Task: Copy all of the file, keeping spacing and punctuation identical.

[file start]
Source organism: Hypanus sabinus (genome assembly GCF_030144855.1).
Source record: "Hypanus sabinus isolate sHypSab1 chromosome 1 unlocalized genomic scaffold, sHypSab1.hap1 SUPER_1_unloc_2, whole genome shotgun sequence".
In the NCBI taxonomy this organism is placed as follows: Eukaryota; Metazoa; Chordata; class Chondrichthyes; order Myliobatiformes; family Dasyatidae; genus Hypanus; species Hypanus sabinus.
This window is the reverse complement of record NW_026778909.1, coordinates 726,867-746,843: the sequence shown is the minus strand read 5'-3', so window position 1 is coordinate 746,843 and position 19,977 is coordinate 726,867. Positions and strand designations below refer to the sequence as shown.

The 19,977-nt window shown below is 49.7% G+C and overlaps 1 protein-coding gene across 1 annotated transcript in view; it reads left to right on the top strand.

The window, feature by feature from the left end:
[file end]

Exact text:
Source organism: Hypanus sabinus (genome assembly GCF_030144855.1).
Source record: "Hypanus sabinus isolate sHypSab1 chromosome 1 unlocalized genomic scaffold, sHypSab1.hap1 SUPER_1_unloc_2, whole genome shotgun sequence".
In the NCBI taxonomy this organism is placed as follows: Eukaryota; Metazoa; Chordata; class Chondrichthyes; order Myliobatiformes; family Dasyatidae; genus Hypanus; species Hypanus sabinus.
This window is the reverse complement of record NW_026778909.1, coordinates 726,867-746,843: the sequence shown is the minus strand read 5'-3', so window position 1 is coordinate 746,843 and position 19,977 is coordinate 726,867. Positions and strand designations below refer to the sequence as shown.

The 19,977-nt window shown below is 49.7% G+C and overlaps 1 protein-coding gene across 1 annotated transcript in view; it reads left to right on the top strand.

The window, feature by feature from the left end: